[Python-ideas] Multi-line comment blocks.
gatesda at gmail.com
Sat Jun 16 01:33:15 CEST 2012
On discussions I've seen, including in this very thread (
there are inevitably people that think the multi-line string comment syntax
is non-Pythonic, confusing, and/or a bad practice. While they can adapt to
it, the initial impression is often that it's an overly-clever hack.
String literals *work* as comments in other languages, but the idiomatic
usage is always the dedicated comment syntax (even if there isn't a
multi-line syntax) because people assume that uncommented code is active
and significant. The same goes for other tricks that use dead code as
comments, such as the "if false:" block I've seen suggested as an
alternative. Comments do more than just delimit non-code: they signal
On Fri, Jun 15, 2012 at 4:51 PM, Guido van Rossum <guido at python.org> wrote:
> On Fri, Jun 15, 2012 at 3:47 PM, David Gates <gatesda at gmail.com> wrote:
> > My proposal wasn't for people who hand-code the single-line comment
> > but for those that use multi-line string comments. Since the multi-line
> > string hack's BDFL-approved, people will use it and other people will
> > to deal with it.
> What's wrong with it?
> > The best alternative would be official discouragement of multi-line
> > comments. It's fine if Python doesn't have an officially-sanctioned
> > multi-line comment syntax, but if it's going to have one, it should have
> > that makes sense.
> What doesn't make sense about it?
> > On Fri, Jun 15, 2012 at 4:12 PM, Steven D'Aprano <steve at pearwood.info>
> > wrote:
> >> David Gates wrote:
> >>> Multi-line strings as comments don't nest, don't play well with
> >>> docstrings,
> >>> and are counter-intuitive when there's special language support for
> >>> single-line comments. Python should only have one obvious way to do
> >>> things,
> >> That's not what the Zen says. The zen says:
> >> There should be one-- and preferably only one --obvious way to do it.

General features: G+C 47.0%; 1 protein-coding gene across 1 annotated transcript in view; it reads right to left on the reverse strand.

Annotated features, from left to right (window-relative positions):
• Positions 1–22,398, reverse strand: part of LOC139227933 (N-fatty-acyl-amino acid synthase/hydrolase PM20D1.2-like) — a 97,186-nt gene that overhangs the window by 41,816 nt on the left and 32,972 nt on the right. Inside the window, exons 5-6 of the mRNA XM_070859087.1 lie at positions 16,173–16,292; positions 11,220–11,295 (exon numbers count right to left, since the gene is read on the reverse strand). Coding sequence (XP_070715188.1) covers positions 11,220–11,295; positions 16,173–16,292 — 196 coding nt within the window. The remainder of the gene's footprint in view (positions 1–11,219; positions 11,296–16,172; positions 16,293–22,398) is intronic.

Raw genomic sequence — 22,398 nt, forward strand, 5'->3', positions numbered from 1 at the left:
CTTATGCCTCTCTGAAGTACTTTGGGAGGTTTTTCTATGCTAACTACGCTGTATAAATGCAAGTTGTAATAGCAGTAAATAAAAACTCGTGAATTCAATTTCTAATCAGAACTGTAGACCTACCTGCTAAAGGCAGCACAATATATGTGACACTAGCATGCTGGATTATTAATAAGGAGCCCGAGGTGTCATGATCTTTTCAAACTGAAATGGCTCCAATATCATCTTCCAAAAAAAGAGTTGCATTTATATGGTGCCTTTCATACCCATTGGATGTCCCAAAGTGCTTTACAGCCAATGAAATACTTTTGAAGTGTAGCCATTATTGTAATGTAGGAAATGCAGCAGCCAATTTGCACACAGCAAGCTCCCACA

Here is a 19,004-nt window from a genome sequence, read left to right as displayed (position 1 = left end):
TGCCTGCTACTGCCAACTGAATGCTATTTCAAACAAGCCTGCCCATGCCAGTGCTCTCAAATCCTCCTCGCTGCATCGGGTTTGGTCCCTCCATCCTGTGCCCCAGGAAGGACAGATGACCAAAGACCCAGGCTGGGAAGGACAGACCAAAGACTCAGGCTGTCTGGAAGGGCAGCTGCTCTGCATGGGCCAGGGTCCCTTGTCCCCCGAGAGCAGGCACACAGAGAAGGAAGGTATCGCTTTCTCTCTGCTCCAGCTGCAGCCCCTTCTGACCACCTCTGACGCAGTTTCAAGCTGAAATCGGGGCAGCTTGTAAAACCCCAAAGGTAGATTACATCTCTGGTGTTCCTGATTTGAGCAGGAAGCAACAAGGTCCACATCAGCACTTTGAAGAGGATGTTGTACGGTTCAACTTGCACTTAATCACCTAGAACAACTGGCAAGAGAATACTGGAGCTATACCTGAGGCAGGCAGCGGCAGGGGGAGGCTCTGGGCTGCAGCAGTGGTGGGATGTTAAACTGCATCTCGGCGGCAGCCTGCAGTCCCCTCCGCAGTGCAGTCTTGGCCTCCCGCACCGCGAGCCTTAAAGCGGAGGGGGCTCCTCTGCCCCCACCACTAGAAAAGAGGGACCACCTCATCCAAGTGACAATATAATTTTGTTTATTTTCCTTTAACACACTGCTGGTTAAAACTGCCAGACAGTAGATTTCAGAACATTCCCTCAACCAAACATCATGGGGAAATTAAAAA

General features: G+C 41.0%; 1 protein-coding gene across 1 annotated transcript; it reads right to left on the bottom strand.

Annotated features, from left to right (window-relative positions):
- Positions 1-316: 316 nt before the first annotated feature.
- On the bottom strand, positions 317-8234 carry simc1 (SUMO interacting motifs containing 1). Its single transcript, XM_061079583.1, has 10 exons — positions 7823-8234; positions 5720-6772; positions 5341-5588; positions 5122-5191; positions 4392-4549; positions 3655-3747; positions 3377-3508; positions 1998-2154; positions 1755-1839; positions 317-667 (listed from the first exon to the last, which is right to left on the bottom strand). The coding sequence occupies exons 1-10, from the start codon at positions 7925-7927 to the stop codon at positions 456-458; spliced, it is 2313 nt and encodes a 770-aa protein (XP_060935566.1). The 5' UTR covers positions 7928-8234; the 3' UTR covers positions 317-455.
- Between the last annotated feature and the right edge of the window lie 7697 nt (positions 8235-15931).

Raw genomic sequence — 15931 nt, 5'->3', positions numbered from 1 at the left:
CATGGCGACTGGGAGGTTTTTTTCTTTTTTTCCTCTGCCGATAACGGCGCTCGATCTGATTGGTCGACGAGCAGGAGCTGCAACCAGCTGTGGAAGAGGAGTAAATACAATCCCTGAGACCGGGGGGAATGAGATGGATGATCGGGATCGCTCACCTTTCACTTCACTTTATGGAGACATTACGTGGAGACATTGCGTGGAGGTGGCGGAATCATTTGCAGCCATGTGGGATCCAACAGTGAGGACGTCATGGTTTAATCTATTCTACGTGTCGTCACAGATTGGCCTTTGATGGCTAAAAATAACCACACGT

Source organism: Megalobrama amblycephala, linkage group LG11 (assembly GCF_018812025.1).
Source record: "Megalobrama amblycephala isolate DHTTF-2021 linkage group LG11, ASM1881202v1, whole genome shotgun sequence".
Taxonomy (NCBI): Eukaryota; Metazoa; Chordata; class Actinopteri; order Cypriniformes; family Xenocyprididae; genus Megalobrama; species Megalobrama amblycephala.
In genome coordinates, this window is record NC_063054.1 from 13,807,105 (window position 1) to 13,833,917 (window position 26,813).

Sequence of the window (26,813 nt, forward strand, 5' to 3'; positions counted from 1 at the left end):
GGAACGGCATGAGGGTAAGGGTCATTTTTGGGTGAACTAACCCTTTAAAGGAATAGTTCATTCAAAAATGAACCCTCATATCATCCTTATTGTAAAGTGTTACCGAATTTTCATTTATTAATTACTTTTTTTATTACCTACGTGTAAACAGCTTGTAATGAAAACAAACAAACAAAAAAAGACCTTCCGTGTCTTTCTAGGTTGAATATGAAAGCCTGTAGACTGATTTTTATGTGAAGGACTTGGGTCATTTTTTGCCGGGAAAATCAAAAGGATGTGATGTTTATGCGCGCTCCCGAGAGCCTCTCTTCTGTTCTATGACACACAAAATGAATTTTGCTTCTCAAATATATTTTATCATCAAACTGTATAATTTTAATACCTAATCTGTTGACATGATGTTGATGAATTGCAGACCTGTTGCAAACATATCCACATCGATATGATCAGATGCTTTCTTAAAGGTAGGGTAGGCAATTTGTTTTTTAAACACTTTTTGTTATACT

> >> which is a positive statement that there should be an obvious way to
> >> problems, NOT a negative statement that there shouldn't be non-obvious
> >>> and Python has two ways to comment, only one of which is obvious. My
> >>> suggestion is to add language support for comment blocks, using
> >>> existing comment delimiter:
> >> There is already support for nested multi-line comments: the humble #
> >> symbol can be nested arbitrarily deep. All you need is a modern editor
> >> understands Python syntax, and with a single command you can comment or
> >> uncomment a block:
> >> # This is a commented line.
> >> # def fun(a, b, c):
> >> # """Docstrings are fine when commented"""
> >> # pass
> >> # # This is a nested comment.
> >> # And no need for an end-delimiter either.
> >> If your editor is old or too basic, you can do it by hand, which is a
> >> pain, but doable.
> >> Python doesn't need dedicated syntax to make up for the limitations of
> >> your editor. Don't complicate the language for the sake of those poor
> >> stuck using Notepad.
> >> --
> >> Steven
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> --Guido van Rossum (python.org/~guido)
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